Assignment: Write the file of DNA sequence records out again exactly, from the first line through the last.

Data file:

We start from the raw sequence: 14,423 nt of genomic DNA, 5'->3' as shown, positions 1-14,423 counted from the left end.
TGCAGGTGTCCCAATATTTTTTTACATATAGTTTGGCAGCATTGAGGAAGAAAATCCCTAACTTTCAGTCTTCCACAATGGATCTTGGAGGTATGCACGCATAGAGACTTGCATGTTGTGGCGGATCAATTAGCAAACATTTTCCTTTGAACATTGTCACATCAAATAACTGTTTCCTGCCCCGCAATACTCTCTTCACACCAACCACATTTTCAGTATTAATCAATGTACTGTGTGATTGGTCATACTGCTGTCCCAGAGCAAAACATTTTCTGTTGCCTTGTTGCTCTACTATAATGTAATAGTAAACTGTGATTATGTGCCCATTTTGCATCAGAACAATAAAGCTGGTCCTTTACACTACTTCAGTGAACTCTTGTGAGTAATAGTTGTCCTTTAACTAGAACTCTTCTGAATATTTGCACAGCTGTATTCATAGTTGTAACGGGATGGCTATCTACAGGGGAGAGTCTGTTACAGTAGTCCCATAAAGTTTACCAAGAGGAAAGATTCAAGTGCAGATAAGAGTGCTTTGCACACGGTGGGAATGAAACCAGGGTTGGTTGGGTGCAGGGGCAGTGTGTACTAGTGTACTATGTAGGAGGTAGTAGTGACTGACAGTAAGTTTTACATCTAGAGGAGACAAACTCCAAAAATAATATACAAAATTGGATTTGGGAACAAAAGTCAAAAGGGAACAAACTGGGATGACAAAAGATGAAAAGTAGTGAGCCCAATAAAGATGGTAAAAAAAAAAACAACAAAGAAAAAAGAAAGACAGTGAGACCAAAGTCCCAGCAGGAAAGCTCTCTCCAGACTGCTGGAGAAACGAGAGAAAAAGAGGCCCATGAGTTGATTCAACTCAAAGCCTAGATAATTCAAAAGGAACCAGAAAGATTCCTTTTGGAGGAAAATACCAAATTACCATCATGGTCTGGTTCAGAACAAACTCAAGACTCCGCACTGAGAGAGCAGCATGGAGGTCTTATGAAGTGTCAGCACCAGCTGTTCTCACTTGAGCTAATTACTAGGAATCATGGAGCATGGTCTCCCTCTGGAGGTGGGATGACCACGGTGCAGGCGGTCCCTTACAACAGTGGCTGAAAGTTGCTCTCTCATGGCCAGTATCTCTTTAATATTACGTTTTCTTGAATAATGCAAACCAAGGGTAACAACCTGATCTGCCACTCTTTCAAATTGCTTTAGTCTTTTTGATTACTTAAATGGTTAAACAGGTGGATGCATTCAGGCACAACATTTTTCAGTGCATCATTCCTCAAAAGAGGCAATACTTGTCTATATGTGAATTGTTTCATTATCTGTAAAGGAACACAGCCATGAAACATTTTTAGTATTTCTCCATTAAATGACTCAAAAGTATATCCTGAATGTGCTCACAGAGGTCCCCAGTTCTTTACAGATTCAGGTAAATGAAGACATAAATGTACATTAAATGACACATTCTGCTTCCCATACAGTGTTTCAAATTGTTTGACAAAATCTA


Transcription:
We start from the raw sequence: 14,423 nt of genomic DNA, 5'->3' as shown, positions 1-14,423 counted from the left end.
TGCAGGTGTCCCAATATTTTTTTACATATAGTTTGGCAGCATTGAGGAAGAAAATCCCTAACTTTCAGTCTTCCACAATGGATCTTGGAGGTATGCACGCATAGAGACTTGCATGTTGTGGCGGATCAATTAGCAAACATTTTCCTTTGAACATTGTCACATCAAATAACTGTTTCCTGCCCCGCAATACTCTCTTCACACCAACCACATTTTCAGTATTAATCAATGTACTGTGTGATTGGTCATACTGCTGTCCCAGAGCAAAACATTTTCTGTTGCCTTGTTGCTCTACTATAATGTAATAGTAAACTGTGATTATGTGCCCATTTTGCATCAGAACAATAAAGCTGGTCCTTTACACTACTTCAGTGAACTCTTGTGAGTAATAGTTGTCCTTTAACTAGAACTCTTCTGAATATTTGCACAGCTGTATTCATAGTTGTAACGGGATGGCTATCTACAGGGGAGAGTCTGTTACAGTAGTCCCATAAAGTTTACCAAGAGGAAAGATTCAAGTGCAGATAAGAGTGCTTTGCACACGGTGGGAATGAAACCAGGGTTGGTTGGGTGCAGGGGCAGTGTGTACTAGTGTACTATGTAGGAGGTAGTAGTGACTGACAGTAAGTTTTACATCTAGAGGAGACAAACTCCAAAAATAATATACAAAATTGGATTTGGGAACAAAAGTCAAAAGGGAACAAACTGGGATGACAAAAGATGAAAAGTAGTGAGCCCAATAAAGATGGTAAAAAAAAAAACAACAAAGAAAAAAGAAAGACAGTGAGACCAAAGTCCCAGCAGGAAAGCTCTCTCCAGACTGCTGGAGAAACGAGAGAAAAAGAGGCCCATGAGTTGATTCAACTCAAAGCCTAGATAATTCAAAAGGAACCAGAAAGATTCCTTTTGGAGGAAAATACCAAATTACCATCATGGTCTGGTTCAGAACAAACTCAAGACTCCGCACTGAGAGAGCAGCATGGAGGTCTTATGAAGTGTCAGCACCAGCTGTTCTCACTTGAGCTAATTACTAGGAATCATGGAGCATGGTCTCCCTCTGGAGGTGGGATGACCACGGTGCAGGCGGTCCCTTACAACAGTGGCTGAAAGTTGCTCTCTCATGGCCAGTATCTCTTTAATATTACGTTTTCTTGAATAATGCAAACCAAGGGTAACAACCTGATCTGCCACTCTTTCAAATTGCTTTAGTCTTTTTGATTACTTAAATGGTTAAACAGGTGGATGCATTCAGGCACAACATTTTTCAGTGCATCATTCCTCAAAAGAGGCAATACTTGTCTATATGTGAATTGTTTCATTATCTGTAAAGGAACACAGCCATGAAACATTTTTAGTATTTCTCCATTAAATGACTCAAAAGTATATCCTGAATGTGCTCACAGAGGTCCCCAGTTCTTTACAGATTCAGGTAAATGAAGACATAAATGTACATTAAATGACACATTCTGCTTCCCATACAGTGTTTCAAATTGTTTGACAAAATCTA